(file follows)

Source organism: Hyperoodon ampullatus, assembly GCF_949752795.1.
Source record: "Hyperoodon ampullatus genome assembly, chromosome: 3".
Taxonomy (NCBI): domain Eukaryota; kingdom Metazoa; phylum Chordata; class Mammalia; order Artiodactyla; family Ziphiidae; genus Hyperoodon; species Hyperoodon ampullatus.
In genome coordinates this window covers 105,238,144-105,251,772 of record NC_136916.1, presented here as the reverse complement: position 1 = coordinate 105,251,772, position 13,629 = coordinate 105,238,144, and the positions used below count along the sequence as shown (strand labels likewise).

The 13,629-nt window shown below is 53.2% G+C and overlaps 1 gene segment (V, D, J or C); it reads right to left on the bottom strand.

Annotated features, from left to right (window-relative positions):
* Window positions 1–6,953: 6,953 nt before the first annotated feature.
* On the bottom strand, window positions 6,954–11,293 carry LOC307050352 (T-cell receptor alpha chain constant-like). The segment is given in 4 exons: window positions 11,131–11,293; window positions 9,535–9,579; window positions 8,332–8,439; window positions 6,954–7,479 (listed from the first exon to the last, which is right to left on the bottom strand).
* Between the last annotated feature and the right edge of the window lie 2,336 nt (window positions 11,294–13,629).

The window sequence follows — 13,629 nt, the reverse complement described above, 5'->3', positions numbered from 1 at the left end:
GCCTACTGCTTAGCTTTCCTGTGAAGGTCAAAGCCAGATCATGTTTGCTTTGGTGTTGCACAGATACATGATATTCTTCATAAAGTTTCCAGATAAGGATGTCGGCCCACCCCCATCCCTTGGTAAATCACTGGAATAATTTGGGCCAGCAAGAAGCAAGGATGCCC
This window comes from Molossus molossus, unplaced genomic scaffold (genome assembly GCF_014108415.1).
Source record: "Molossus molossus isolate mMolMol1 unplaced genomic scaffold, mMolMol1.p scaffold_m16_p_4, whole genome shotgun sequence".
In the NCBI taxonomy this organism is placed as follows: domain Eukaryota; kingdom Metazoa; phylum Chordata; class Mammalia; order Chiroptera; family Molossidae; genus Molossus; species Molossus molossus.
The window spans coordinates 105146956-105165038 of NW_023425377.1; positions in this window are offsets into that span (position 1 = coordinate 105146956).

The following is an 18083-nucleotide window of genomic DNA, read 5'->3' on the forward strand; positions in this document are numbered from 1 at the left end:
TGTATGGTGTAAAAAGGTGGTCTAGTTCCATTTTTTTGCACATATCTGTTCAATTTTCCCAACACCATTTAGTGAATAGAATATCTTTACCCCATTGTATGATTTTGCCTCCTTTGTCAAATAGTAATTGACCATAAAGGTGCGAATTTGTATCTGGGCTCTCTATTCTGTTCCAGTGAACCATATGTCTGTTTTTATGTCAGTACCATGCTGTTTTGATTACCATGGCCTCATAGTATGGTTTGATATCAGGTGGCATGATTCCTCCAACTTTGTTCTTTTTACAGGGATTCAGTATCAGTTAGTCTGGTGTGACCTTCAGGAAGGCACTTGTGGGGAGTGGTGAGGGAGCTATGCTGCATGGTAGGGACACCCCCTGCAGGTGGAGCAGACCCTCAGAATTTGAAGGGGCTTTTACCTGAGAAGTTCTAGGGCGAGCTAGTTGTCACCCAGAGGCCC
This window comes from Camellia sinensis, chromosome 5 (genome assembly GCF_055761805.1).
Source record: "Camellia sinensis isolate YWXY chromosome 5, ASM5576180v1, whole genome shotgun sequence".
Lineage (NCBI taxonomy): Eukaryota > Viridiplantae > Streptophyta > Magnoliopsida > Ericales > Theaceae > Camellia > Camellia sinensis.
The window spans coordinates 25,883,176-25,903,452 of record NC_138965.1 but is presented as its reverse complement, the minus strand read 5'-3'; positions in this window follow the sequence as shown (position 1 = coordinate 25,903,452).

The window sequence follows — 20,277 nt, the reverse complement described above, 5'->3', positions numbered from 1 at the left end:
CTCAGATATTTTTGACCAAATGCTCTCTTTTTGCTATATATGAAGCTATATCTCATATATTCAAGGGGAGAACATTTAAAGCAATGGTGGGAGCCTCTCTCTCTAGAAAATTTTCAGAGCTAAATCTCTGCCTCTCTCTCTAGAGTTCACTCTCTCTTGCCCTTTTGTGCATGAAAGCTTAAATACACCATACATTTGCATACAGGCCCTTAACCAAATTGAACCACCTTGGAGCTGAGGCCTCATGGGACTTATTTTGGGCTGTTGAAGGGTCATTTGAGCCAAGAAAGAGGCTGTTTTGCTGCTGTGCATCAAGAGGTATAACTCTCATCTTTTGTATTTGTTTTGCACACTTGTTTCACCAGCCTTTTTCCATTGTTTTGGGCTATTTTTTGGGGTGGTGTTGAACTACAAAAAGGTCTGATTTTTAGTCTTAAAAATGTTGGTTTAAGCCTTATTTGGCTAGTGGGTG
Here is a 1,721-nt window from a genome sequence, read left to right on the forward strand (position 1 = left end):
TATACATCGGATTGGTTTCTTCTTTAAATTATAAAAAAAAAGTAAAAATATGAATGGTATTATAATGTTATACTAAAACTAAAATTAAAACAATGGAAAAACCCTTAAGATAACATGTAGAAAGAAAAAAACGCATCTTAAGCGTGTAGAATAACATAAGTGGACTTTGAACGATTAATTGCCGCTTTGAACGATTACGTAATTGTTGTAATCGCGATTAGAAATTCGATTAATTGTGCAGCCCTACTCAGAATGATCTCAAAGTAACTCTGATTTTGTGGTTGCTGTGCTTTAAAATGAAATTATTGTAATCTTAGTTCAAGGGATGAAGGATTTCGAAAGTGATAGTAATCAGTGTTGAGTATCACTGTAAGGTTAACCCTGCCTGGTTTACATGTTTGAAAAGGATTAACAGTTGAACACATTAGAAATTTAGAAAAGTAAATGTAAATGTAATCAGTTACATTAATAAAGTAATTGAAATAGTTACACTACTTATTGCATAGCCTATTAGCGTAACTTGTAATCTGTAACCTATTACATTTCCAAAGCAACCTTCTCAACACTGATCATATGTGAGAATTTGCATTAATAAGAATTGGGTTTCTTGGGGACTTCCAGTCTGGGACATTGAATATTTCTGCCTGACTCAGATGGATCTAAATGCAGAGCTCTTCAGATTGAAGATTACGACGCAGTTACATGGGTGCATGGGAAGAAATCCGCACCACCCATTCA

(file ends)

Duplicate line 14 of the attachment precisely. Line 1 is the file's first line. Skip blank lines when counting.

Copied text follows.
In the NCBI taxonomy this organism is placed as follows: domain Eukaryota; kingdom Metazoa; phylum Chordata; class Mammalia; order Chiroptera; family Molossidae; genus Molossus; species Molossus molossus.